"I married beneath me," Lady Nancy Astor once said. "All women do."
It's been a century since the viscountess ditched her first husband, and by all indications, she was right. According to a Pew Research Center report, the number of married women making more money than their husbands has gone up to 22 percent from four percent in 1970.
Intrigued by the figures, I brought up the topic with my girlfriends last night over dinner at Boa.
"It matters," said my friend Katerina, 28. "It's not really about me – I don't want a man's money. I have my money. It's a power thing. Money makes men feel powerful. If he already feels powerful, I don't have to worry about making him feel like he's The Man. He's making a killing, pulling his weight and then some – he already knows he's The Man, so I don't have to cater to his ego and can go around doing whatever I want."
Kiki, in her mid-30s, had similar ideas about it: "If he's not determined, goal-oriented and working his ass off so his situation is temporary, it's emasculating."
Is the male ego so fragile? I threw the question to Twitter, a dozen men immediately responded, saying they didn't see a problem with being involved with a woman who made substantially more money than they did.
Then I decided to try something else: look back on my experience and analyze some of the relationships I'd had since college, and see if I seemed to have any preference, or if I could make any correlation between income and the level of fulfillment I'd experienced with each individual.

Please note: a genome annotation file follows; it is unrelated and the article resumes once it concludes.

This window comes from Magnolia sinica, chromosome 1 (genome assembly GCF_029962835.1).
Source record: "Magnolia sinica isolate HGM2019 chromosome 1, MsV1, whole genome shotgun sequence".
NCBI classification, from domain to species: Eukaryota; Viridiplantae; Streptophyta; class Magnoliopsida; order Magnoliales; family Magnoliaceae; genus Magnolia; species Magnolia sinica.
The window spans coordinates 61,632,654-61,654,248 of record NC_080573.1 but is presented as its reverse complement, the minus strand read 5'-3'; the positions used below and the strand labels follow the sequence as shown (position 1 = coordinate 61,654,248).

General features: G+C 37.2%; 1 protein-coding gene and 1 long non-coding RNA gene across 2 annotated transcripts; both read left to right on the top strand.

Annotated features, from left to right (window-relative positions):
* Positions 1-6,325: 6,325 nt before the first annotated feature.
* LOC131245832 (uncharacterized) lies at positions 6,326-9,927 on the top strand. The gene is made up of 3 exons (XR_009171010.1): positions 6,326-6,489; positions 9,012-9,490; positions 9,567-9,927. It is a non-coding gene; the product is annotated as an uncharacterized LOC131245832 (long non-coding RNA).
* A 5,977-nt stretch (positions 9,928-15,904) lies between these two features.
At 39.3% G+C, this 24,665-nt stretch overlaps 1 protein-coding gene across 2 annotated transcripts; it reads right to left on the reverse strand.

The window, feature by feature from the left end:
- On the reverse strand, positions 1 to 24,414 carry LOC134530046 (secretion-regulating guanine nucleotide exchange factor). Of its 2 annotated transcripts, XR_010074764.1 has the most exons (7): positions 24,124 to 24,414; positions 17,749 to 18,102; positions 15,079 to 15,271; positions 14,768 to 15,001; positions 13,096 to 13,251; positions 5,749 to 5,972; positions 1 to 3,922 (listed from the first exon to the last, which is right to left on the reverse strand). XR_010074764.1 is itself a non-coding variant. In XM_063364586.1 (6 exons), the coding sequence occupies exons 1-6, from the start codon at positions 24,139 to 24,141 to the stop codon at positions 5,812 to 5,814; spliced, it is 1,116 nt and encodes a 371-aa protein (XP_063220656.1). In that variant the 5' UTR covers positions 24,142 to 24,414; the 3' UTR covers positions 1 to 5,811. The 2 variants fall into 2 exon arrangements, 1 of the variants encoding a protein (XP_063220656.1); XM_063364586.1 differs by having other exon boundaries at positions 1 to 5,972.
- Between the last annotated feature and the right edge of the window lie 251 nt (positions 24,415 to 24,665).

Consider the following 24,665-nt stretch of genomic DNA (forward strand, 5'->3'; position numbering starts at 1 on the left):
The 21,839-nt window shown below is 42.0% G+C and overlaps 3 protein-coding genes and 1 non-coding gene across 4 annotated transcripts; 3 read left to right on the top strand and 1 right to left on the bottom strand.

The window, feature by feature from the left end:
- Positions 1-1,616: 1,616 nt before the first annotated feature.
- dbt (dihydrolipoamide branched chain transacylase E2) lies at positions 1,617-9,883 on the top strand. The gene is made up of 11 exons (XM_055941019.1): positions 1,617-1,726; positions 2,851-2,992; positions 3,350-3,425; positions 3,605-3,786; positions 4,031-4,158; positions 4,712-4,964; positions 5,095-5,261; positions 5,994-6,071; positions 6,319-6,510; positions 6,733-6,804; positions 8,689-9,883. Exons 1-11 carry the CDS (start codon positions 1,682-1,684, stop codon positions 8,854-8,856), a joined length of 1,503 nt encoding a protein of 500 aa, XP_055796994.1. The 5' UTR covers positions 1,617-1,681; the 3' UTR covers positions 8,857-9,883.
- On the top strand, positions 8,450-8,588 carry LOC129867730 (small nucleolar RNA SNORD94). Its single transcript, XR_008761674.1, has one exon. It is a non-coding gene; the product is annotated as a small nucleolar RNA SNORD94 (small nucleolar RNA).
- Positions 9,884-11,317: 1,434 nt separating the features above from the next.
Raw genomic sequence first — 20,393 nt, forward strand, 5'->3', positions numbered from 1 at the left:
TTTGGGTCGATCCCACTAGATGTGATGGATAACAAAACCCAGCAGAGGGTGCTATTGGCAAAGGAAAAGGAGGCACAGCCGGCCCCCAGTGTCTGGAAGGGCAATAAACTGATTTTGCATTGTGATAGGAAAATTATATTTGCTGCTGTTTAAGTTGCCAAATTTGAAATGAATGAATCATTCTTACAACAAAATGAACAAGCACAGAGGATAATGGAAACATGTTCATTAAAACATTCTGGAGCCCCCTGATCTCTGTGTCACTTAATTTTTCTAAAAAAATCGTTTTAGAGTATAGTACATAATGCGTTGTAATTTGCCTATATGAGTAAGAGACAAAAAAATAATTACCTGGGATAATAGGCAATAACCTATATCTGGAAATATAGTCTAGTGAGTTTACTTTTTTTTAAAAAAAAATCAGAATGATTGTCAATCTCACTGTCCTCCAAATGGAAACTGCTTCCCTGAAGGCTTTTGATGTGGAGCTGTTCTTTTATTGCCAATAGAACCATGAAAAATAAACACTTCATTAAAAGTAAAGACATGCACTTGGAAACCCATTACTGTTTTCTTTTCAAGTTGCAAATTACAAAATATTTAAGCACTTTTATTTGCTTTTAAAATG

(I will take any excuse I can get to play with spreadsheets, it's true.)
My sample varied widely, but I discovered that of the seven most satisfying relationships, three were with men who had little money, three were with men who had just enough, and one, with a man whose family had money.
Those focused, self-made men raking in the serious cash and those focused on trying to get there had consistently led to underwhelming love affairs.
I had rated the relationships on a scale from one to five – and on gut alone. As I looked over the data again, I tried to think of the reasons why I'd given these top seven such high ratings.
The answer was simple and almost stereotypically feminine: it's the little things, silly.
What made these men stand out was not stuff or the idea of security – it was time and effort. None of them filled my house and office with all the roses in the city. None of them decked me in diamonds or furs. They took me on strolls in gardens and deserted beaches, strange cities, took me cruising on back roads in the dead of night, they read me to sleep, they wrote songs and poems, they made me art, sculptures, even furniture with their own hands.
This isn't to say that well-established, self-made men don't do any of these things, of course. But time and time again, I think about the top candidates in that category and recall something one of them used to always say: “It costs me more money to stop and pick up a hundred dollar bill than it does to just keep on walking.”
The man who has earned a substantial piece of the pie on his own knows the value of time. With those I'd dated, this notion carried into our relationship. There is nothing inherently wrong with taking the opportunity to turn an average conference trip into a sexy vacation – but if those are the only getaways a man can handle, I'm not that into it.